Nothing so illustrates the all-pervasive distrust into which national life has descended than the protest that has erupted over the case of Cheryl Miller, an employee of the Ministry of Gender, Youth and Child Development. The protest comes two weeks after the public servant was carted off to the St Ann's Psychiatric Hospital following what has been described as an emotional on-the-job outburst, which may or may not have psychiatric undertones.
The incident seems almost medieval in the way it pits Miller's family and friends against the State which is being accused of having forcibly detained her in an age when issues of rights, sensitivity and privacy in matters of health are the shared standards of modern society.
This case raises red flags in demonstrating how easy it could be to institutionalise people on suspect grounds.
Without prejudice to the specific case of Cheryl Miller, one expects that in situations of suspected psychiatric breakdown in the workplace, the employer's first point of reference would be the employee's next of kin. If an emergency intervention had to be implemented, one would expect the employer to stay close, and solicitously so, to the situation until responsibility can be passed to the next of kin. Out of a shared concern for the patient's well-being, one would expect both parties to work hand in hand.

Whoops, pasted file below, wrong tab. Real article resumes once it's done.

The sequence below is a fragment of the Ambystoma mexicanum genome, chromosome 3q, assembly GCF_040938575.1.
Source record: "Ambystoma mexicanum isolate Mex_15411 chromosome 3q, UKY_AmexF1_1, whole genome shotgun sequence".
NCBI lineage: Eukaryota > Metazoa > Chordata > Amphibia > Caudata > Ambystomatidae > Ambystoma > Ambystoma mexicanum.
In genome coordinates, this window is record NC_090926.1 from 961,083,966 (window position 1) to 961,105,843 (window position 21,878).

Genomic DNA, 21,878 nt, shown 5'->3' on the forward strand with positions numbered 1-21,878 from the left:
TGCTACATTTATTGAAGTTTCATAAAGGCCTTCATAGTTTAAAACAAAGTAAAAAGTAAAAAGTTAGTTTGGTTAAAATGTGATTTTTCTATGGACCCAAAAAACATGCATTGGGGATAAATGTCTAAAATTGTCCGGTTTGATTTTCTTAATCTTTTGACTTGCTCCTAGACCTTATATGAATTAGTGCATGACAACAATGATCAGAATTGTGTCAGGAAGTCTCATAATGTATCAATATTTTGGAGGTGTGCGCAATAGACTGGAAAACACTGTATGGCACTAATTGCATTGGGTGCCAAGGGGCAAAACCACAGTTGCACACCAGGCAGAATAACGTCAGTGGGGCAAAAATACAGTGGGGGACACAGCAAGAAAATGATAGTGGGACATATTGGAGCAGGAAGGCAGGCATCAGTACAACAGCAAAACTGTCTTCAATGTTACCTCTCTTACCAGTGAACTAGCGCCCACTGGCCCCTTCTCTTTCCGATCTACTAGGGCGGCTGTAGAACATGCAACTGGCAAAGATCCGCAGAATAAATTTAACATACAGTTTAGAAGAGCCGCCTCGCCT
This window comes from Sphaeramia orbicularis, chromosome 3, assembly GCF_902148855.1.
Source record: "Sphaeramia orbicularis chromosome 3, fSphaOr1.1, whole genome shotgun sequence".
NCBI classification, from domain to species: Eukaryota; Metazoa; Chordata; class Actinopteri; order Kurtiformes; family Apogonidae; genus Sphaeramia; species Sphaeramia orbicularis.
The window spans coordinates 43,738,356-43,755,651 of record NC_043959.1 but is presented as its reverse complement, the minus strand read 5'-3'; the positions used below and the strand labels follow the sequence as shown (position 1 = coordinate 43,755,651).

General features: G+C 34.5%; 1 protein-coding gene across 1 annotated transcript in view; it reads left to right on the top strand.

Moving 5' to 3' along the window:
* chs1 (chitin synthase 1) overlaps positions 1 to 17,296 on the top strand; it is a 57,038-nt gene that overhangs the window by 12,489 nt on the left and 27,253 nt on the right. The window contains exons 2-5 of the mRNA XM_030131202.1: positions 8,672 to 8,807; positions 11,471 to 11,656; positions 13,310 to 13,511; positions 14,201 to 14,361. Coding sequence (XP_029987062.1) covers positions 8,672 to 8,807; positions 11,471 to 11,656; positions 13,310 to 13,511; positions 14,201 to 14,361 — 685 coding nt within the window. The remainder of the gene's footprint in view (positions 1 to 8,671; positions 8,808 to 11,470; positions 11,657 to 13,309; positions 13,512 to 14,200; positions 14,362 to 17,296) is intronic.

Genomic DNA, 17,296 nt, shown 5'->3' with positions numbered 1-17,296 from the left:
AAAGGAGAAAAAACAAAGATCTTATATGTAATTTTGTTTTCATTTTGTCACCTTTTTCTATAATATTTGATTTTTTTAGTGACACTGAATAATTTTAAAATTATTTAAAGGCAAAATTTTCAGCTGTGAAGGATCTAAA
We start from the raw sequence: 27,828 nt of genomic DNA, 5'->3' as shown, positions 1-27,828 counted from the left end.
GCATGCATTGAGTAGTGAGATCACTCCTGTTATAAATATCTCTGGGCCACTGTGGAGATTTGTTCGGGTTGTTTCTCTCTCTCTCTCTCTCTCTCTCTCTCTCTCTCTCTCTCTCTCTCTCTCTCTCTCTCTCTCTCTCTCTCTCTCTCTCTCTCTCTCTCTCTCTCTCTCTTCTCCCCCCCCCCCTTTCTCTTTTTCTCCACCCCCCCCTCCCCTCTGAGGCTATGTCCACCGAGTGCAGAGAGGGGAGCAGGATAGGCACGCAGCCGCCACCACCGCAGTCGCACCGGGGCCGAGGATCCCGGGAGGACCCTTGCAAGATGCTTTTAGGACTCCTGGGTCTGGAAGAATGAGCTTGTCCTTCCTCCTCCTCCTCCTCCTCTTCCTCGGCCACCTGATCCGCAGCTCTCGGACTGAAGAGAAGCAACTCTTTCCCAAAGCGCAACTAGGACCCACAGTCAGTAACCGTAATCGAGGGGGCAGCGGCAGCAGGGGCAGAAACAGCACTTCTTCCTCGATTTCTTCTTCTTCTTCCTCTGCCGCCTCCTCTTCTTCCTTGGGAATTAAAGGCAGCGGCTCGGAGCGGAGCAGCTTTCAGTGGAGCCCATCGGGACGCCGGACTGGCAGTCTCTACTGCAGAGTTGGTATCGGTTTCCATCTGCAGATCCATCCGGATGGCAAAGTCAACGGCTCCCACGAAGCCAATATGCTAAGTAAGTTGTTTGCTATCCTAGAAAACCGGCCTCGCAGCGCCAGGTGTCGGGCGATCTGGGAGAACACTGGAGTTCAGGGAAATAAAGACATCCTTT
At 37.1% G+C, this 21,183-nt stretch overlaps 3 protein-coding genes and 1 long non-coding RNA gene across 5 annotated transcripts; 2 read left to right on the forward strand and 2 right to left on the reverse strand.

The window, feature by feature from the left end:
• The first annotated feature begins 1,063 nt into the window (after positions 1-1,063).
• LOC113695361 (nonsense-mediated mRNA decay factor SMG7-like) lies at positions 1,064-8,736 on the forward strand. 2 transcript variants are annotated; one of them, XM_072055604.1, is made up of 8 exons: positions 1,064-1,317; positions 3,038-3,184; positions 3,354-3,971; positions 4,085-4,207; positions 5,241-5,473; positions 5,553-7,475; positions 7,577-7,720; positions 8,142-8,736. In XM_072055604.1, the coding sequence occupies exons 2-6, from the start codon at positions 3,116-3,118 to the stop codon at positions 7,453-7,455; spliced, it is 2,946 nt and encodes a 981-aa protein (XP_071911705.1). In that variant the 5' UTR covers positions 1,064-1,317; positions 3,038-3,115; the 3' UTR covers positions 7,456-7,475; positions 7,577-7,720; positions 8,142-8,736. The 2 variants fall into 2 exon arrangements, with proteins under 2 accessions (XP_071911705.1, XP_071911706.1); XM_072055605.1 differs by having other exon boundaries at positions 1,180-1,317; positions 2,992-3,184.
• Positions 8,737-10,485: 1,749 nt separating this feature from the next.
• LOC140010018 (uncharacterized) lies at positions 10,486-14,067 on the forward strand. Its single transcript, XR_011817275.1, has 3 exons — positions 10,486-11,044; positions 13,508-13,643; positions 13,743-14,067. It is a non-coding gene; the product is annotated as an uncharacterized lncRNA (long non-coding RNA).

Sadly, this is not the case for Ms Miller whose detention has become a cause célèbre among co-workers who believe that she is being punished by the employer for standing up for herself and venting her opinion.
That this is happening under a minister with a reputation as a champion of rights merely heightens the confusion. We are frankly puzzled by the speculation from Minister Verna St Rose Greaves that the alleged incident may be related to a process of change at the ministry which may be triggering feelings of loss of freedom and status among employees. If this is so, Minister St Rose Greaves, who is veering dangerously close to diagnosing her employee, may wish to urgently review the process in terms of its impact on employees.
Equally in need of review and clarification are the facts surrounding Ms Miller's case. The Mental Health Act stipulates that an urgent admission can be done on the basis of an application by anyone, along with a certificate from a medical practitioner. Who at the ministry made the initial application?
The case also points to grey areas when assessment and admission occur in the same place as happened in the Miller case. Further, it raises questions about the legality of the authority exercised by mental health officers prior to the issuing of a medical certificate. In pursuing all of this, however, let us not forget that at the centre of it all is a human being.